One of the best-known parts of Carbon Canyon’s history is La Vida Mineral Springs, a resort that operated for decades between the 1910s and 1980s on the Brea side of the canyon just east of Olinda Village. Almost completely unknown is the shorter-lived Carbon Canyon, or Hiltscher, Mineral Springs, which was just steps east of the county line, south of Carbon Canyon Road and west of Rosemary Lane in what became Chino Hills. The resort only existed for about a decade or so between the mid-1930s through the mid-to-late 1940s, but it is still an interesting if fleeting part of our local history.
A spring along Carbon Creek in Sleepy Hollow, which was founded in 1932, provided the source for the hot mineral water for the resort which was opened by the brothers Joseph and Frederick Hiltscher. The siblings were sons of August Hiltscher, an Austrian manufacturer of fine linen tablecloths with markets in the United States, and Frederike Bockisch. In the late 1880s, as greater Los Angeles underwent its first large-scale development boom, the family settled on 20 acres in what is now west Fullerton and planted a vineyard, followed by a walnut grove and, finally, an orange orchard. Fred Hiltscher spent years in mining endeavors in Arizona and New Mexico before settling in the Sleepy Hollow area, where his brother owned surrounding ranch land.
The earliest date found for the operation of the resort, styled the Carbon Canyon Mineral Springs is when the café there was listed for sale or trade in 1935. Two years later, an ad in the Pomona Progress Bulletin noted that “Hot Sulphur Baths and Swedish Massages” were offered at the resort. A short article in the Los Angeles Times in summer 1938 mentioned “hydrotherapeutic facilities” along with cottages, cabins and sleeping rooms for overnight guests. Further references in that paper from that period referred to the place as “Hiltscher Springs,” suggesting the brothers still owned and managed it.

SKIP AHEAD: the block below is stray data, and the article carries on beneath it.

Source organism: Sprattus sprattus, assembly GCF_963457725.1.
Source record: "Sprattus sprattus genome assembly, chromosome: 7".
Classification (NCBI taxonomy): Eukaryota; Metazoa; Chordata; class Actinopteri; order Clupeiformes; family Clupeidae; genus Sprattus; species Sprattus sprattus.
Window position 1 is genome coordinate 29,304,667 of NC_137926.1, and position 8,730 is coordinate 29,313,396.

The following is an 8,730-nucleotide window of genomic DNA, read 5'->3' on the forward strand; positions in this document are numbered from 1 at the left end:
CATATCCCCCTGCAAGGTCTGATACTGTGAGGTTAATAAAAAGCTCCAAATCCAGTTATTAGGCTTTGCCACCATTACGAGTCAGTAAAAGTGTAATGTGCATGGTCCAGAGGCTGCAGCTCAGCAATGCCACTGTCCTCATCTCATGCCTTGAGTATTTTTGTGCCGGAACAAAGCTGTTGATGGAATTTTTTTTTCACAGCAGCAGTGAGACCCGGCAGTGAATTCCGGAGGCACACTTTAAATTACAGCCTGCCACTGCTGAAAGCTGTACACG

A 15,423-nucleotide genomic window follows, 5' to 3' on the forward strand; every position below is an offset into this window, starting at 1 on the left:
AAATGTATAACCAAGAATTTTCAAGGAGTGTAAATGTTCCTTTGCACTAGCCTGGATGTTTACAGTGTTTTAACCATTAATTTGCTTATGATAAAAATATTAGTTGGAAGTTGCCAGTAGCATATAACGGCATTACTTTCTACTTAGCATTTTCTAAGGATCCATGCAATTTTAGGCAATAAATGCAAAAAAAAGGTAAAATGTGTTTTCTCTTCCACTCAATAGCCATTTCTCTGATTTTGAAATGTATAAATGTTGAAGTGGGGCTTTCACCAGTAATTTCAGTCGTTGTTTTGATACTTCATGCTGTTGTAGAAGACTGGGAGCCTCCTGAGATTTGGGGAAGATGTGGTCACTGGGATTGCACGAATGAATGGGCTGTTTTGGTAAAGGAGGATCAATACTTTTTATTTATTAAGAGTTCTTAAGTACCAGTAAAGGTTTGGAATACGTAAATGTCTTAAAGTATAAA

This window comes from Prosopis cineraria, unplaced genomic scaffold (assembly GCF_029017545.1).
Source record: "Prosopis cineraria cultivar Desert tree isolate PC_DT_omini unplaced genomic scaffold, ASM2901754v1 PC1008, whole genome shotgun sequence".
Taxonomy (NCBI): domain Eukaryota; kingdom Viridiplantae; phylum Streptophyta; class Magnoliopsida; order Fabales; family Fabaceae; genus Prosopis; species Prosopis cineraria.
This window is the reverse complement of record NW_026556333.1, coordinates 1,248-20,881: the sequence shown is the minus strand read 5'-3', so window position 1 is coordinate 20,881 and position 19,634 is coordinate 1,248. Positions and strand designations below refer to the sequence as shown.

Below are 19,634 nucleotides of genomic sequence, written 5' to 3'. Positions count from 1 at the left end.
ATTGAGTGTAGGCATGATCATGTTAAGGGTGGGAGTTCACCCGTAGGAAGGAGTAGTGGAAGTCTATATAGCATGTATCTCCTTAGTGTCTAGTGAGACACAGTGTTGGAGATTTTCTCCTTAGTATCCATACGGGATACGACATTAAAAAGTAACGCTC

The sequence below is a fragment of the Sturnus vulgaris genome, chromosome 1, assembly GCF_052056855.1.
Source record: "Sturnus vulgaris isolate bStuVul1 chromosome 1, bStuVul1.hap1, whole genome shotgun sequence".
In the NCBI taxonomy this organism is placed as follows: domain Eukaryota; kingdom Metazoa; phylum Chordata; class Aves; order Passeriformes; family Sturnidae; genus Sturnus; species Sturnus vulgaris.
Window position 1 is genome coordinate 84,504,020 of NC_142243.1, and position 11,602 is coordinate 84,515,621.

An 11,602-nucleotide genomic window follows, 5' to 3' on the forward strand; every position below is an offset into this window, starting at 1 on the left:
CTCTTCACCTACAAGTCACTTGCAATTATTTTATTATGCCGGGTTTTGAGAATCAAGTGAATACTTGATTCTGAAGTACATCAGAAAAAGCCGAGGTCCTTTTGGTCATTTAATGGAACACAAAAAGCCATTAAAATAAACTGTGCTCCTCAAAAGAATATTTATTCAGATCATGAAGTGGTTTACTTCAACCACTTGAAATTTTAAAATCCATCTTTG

By early 1939 Victor Baden, his wife Katherine and sister Hilda Barth took over what was then referred to only as Carbon Canyon Mineral Springs. The Badens lived for years in Orange and Garden Grove, where Victor repaired and sold cars and worked for a fruit growing company. Ms. Barth was the resident manager. During their ownership, the former café owner at La Vida, Archie Rosenbaum, ran the restaurant at the Carbon Canyon springs, but with the Great Depression still lingering, it was likely difficult to make a living from the operation.
After a couple of years the springs were again sold when Victor Baden decided to open a health club in Santa Ana. The new operators were Lulu Scott, officially the owner, and her daughter, newly minted chiropractor and manager Ethel Pardee, long-time residents of San Pedro. The two purchased the stock in the enterprise in May 1941 and then remodeled the compound with plans to add eight new cabins. An early ad promoted a diet service, colonics, radionics, and chiropractic adjustments in addition to the baths, massage, dining room and lodgings.
Entry of the United States in World War II followed within months. Another ad from 1942 encouraged visitors to save gas and rubber, which were under rationing, by making the short trip to Carbon Canyon for a restful and healthful retreat. Not only was there home cooking and a nice open fireplace in the lobby, but “many walks, trails and horseback riding” were available.
It is likely the restrictions of the Second World War on top of the success of the neighboring hot springs that made an already risky proposition untenable. By the end of the Forties, the Carbon Canyon Mineral Springs were closed. Today, a residence occupies the property and cement casings for tubs used for bathing remain on the grounds as remnants of part of the long-ago history of Carbon Canyon.